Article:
The Storm

From June to September, I have a regular practice of checking the National Hurricane Center webpage to watch for storms. I’ve done this a few years now, and every time I see another hurricane coming, I find myself wondering: is this the one? Is this the holy storm that will hit us so hard that we’ll finally see the light? Katrina shone some light, made us see the wretchedness our society has papered over, made us see the poverty and contempt that creeps through our culture like a cancer. Then Katrina blew itself out and we looked away. So every time another alert goes up on the NHC website, I ask: will the wrath of a wronged, forsaken god finally come down on us? Will heaven finally stop pulling punches, truly lay us out, make us change?

And then I do this: I hope. I whisper, “Make it this one. Do it. Break us. Shatter our cities, open our eyes, make us see. Hit us. Hurt us.”

There’s a storm brewing; I hear there hasn’t been a storm like this since Gloria, or Bob, or the “Long Island Express.” This one is called Irene. It could tear up the whole coast, whack every city from Savannah to Boston, roll right into New York Harbor and hit that city as it has not been assailed in generations… no, not even ten years ago.

I was talking with my friend Jay, of whom I’ve written before. She lives in DC, and I said to her, “I’m glad you don’t live in New York.”

Saying this, I stopped. Jay’s not in New York, but Phoebe is; she’s an old flame of mine, I’d hate to see her hurt. And Jo, to whom I owe so much, is in Boston, which may suffer just as badly. In fact Irene is going to pass over every woman I’ve loved in the last five years.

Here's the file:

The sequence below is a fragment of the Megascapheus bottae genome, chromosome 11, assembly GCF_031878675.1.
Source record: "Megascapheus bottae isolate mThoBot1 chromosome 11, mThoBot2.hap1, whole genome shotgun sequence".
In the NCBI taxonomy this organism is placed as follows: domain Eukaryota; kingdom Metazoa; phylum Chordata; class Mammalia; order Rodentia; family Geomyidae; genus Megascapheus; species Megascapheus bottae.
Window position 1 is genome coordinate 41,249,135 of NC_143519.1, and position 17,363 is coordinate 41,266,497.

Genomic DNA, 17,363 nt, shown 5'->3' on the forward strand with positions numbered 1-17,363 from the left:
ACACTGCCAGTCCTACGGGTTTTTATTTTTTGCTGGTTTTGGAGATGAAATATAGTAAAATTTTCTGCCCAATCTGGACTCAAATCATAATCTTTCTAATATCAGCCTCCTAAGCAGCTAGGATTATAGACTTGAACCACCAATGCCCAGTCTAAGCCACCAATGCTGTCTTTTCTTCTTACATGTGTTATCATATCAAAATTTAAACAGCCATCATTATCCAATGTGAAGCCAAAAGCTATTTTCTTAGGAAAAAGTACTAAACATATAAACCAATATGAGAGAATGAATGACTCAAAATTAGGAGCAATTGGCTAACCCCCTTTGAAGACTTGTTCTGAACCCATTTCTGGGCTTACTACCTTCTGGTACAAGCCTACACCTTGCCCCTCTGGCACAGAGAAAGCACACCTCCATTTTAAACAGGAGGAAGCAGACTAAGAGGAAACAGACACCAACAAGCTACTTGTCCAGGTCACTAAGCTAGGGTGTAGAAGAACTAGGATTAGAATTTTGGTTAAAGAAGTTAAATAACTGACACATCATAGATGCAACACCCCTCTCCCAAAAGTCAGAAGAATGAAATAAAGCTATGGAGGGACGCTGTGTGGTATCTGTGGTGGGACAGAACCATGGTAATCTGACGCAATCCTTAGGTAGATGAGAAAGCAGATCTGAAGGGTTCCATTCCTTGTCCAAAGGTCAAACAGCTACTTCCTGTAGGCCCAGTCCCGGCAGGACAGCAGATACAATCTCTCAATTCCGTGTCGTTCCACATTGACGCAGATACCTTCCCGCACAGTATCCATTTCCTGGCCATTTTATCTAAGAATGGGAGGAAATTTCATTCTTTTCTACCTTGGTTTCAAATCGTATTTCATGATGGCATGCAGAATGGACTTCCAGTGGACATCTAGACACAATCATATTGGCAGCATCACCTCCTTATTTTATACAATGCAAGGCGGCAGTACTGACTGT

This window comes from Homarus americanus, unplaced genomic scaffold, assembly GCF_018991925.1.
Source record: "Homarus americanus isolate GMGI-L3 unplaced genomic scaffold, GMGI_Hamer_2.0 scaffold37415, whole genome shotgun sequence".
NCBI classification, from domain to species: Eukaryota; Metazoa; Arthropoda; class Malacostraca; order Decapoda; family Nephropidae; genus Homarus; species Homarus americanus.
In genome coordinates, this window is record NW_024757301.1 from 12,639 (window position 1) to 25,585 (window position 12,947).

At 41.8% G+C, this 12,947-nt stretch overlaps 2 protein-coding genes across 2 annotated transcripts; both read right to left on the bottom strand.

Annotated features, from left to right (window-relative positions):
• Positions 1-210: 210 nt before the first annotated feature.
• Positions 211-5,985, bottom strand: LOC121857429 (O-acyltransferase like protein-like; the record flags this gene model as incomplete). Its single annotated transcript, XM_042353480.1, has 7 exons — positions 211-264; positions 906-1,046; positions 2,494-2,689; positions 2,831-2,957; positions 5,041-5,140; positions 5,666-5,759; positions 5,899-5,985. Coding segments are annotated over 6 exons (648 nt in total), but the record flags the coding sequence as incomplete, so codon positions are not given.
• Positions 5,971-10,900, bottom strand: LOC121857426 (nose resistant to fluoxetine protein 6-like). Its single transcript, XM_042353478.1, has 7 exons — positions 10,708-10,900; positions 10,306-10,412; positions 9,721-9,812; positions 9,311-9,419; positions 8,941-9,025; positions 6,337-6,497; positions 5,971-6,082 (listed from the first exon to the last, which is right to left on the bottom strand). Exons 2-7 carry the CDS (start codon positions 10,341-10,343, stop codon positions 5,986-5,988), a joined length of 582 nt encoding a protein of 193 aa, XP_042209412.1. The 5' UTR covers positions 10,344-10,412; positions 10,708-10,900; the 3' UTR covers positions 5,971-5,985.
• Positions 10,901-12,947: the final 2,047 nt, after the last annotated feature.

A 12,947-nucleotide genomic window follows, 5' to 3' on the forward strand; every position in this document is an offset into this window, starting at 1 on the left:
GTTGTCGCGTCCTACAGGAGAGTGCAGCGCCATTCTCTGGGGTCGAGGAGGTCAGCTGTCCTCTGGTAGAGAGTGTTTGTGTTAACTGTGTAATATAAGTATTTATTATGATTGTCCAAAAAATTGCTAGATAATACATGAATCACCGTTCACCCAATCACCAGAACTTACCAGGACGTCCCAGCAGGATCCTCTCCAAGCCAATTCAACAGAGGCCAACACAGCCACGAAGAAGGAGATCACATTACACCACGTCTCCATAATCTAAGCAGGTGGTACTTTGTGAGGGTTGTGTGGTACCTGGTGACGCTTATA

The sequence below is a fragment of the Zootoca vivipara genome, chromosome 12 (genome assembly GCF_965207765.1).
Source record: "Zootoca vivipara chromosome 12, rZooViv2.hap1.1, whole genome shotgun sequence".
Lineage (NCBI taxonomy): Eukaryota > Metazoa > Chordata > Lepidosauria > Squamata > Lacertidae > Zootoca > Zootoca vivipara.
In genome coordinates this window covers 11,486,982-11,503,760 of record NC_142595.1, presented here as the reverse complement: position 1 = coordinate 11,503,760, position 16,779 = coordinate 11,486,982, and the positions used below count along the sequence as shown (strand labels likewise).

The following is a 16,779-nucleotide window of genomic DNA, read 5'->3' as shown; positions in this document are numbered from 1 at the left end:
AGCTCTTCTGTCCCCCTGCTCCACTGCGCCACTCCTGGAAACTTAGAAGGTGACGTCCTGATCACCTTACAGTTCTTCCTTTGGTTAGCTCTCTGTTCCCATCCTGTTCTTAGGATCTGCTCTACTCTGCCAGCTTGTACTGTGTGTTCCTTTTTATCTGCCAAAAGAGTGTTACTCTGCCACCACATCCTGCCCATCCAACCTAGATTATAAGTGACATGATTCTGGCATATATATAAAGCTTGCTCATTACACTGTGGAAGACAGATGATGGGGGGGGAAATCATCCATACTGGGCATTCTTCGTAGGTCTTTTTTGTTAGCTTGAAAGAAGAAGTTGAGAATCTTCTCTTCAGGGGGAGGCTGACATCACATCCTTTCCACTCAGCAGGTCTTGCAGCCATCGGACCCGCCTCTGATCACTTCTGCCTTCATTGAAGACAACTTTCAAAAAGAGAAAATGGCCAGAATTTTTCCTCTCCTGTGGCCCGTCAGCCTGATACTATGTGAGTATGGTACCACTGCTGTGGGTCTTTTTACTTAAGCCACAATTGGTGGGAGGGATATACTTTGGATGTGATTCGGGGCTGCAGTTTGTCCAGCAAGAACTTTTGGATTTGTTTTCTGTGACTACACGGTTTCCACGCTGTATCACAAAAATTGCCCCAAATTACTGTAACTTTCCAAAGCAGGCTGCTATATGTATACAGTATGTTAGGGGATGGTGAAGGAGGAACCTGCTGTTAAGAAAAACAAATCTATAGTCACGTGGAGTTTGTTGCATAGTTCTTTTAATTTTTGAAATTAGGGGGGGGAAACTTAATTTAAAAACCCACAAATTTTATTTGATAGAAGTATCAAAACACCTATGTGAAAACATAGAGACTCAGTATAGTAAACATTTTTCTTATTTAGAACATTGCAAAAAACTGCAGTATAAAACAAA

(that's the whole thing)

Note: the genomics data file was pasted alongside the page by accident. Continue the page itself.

Which made me wonder: do I only care if someone I’ve had a crush on is in danger? I actually have people all along that coast. Friends. Family. So many people I love in so many ways, from Atlanta north.

It hit me then: every single person in the storm-path is loved by someone.

If even one person dies, then someone’s heart will be broken.

I was ashamed then. I still am. Ashamed of quietly calling for a killer storm on everyone else, whispering prayers for divine judgment so long as they didn’t touch me or mine, not seeing or not caring that any deaths would rend someone as much as I would be rent if Jay or Jo or Phoebe or anyone else were hurt. Here I was, just months ago, saying how we are all connected. Here I was, just days ago, teaching myself to see everyone as people, so I can take the next step and love them as neighbors. And here I am today rooting for a city-breaking, world-changing storm to hit the next town over from my friends. I’ve drawn a circle around the people who matter to me and said, “Take the rest.”

We all do it, of course, not that it excuses me. Everyone has that circle, and beyond it we rarely raise a finger. Oh, sometimes we do, when a quake hits Haiti or a storm smashes New Orleans. But we don’t care enough to change the world’s ways — our ways — that put those people in the path of the storm to begin with. They are outside the circle.